Page(s): 31 - 36
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    The importance of social networks has pushed the analysis of the interactions among their users. The fact that a user may influence their friends or the friends of their friends makes the study of these social interactions necessary for many disciplines. We design a flexible model that can be mapped to many social-like networks. Specifically, we study and compare three of these networks: Enron, Twitter and Scopus. We present a comparison of several variables of influence and how important they are in each network. In addition, we study how correlated they are and the depth of influence propagation. We observe that in general variables exhibit correlation between them but they are not strongly correlated when we study the most influencing users. Finally, the influence is not very deep in all cases which means that influence propagation is generally local. View full abstract»

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  • A novel social network platform by using e-marketing and evaluating models

    Page(s): 37 - 41
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    Social networking system is not just for seeking and keeping customers but it has also proven to be a highly effective business tool. On the other hand, E-Tourism marketing and its technology cause the change of power balance between the industries and the service companies by providing better harmony between organizations, practical and easier method of production, less error in input and output data and the increasing accuracy, while causing complexity in programming and editing the approaches. There are many problems in integrated management of social networks. The majority of E-commerce models are based on traditional approaches without considering the electronic revolution of the recent decades. By using the analyze model of SWOT and by recognizing the fundamental properties of international e-tourism marketing, one can present some strategies to find a balance between the environment data and the digital data. In this paper, we propose some recommendations to improve the performance of E-tourism by using SWOT output results. View full abstract»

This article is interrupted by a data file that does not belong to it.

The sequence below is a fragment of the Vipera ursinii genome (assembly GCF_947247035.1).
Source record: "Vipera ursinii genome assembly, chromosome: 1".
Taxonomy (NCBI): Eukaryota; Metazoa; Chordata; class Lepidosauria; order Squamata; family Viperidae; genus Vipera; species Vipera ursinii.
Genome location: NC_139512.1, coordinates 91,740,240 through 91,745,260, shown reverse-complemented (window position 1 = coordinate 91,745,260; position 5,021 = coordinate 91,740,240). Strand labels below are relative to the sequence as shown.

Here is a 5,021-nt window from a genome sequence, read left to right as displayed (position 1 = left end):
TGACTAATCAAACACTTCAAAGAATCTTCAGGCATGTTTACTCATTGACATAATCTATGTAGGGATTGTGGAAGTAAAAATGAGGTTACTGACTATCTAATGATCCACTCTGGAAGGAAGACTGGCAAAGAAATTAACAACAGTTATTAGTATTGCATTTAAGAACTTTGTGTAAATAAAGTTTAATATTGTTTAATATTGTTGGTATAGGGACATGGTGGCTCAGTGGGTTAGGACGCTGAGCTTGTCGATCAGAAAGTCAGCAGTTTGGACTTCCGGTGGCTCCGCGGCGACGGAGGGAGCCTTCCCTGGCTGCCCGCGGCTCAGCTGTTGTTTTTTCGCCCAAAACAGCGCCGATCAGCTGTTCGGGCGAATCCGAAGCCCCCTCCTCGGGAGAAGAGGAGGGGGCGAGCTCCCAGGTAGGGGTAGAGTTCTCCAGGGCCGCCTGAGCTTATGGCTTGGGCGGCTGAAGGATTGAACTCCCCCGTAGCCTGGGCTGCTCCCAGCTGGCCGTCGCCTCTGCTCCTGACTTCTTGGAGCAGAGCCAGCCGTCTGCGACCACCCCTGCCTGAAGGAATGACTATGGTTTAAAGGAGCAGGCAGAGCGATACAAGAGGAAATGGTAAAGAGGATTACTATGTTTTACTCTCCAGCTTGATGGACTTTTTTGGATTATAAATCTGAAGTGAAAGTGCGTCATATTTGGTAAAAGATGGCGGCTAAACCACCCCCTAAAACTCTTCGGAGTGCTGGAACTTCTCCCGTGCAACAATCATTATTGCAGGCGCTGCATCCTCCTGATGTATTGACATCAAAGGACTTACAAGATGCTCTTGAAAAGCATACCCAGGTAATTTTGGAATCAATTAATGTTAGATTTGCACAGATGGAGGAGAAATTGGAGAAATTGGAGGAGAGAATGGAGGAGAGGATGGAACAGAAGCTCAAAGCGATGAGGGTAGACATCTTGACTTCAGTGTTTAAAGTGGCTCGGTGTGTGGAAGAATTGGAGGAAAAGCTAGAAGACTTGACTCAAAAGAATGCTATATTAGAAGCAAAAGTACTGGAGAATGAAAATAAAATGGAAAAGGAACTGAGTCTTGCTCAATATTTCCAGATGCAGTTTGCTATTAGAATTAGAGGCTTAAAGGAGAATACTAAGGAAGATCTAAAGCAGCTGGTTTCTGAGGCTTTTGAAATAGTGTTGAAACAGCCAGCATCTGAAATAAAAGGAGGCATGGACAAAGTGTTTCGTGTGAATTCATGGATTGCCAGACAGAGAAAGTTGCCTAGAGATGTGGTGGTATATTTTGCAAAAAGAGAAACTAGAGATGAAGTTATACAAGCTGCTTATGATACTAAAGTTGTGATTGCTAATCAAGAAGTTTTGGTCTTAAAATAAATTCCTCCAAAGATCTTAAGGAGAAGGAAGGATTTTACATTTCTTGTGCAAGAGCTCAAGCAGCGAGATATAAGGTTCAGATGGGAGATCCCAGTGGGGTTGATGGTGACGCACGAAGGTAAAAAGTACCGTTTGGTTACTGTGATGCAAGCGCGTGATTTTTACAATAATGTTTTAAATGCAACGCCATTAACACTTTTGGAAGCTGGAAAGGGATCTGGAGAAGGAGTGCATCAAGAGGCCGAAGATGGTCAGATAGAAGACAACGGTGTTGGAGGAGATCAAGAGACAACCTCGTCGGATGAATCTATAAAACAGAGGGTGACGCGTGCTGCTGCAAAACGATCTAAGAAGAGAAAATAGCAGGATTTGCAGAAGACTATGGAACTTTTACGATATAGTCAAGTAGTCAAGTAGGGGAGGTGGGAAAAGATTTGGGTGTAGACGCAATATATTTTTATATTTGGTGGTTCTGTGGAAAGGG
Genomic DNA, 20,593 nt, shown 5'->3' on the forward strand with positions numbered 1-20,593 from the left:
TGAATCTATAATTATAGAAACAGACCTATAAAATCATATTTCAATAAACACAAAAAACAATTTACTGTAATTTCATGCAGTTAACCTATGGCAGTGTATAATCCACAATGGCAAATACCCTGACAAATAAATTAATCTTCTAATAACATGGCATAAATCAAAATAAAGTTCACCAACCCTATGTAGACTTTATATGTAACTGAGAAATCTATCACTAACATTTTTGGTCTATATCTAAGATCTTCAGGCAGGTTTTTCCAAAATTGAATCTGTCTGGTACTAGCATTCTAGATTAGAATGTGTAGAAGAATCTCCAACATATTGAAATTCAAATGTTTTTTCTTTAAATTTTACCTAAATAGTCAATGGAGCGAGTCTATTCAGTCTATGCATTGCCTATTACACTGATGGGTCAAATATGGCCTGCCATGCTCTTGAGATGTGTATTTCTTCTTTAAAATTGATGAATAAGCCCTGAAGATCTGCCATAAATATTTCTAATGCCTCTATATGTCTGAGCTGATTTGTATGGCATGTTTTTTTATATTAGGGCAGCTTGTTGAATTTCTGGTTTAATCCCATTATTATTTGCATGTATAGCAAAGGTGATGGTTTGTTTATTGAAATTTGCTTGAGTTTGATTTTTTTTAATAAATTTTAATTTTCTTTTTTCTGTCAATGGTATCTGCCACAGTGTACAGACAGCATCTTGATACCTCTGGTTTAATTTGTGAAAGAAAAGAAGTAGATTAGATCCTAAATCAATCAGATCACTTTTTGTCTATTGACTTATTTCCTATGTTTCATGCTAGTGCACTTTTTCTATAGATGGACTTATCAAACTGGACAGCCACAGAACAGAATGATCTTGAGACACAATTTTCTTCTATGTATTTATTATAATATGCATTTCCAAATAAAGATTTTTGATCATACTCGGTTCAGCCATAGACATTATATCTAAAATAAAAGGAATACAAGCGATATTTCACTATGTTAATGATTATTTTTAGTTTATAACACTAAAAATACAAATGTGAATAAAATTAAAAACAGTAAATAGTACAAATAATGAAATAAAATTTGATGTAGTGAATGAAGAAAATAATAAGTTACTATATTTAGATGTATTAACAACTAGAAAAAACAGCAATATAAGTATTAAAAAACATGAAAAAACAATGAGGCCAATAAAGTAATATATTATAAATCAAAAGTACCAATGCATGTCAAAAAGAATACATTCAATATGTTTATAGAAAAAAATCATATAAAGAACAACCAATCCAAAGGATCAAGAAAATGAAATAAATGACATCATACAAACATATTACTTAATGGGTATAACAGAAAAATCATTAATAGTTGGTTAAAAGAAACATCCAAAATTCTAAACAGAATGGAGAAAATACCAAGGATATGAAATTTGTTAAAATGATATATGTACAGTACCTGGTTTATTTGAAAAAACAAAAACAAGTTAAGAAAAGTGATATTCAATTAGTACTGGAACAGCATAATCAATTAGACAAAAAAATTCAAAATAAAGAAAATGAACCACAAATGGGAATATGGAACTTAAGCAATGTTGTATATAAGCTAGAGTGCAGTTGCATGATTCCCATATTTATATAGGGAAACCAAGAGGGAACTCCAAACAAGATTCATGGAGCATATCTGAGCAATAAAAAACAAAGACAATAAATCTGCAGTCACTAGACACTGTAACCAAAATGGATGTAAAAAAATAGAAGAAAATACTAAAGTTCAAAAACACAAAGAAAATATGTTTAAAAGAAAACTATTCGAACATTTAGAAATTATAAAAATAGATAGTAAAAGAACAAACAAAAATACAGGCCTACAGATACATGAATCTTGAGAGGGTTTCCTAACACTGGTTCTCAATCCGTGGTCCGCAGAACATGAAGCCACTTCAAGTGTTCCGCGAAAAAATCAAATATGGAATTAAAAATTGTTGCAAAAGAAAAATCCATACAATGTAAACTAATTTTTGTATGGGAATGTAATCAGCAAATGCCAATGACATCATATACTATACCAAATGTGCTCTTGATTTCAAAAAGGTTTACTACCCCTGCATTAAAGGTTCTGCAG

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  • Privacy-preserving profile matching using the social graph

    Page(s): 42 - 47
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    We present a privacy-preserving protocol for users to test a match with potential new friends in an environment where all users cryptographically encrypt their private information. The following scenario is considered. Suppose that user Alice thinks that Bob might be a good new friend. So, Alice and the Online Social Network (representing Bob) engage in a two-party matching protocol. In this protocol no work from Bob is required, Bob can be offline. The matching protocol is designed to give Alice an indication if Bob is similar to her based on their profiles. We show that the process does so without revealing the private information of Alice and Bob to one another and to the Online Social Network. View full abstract»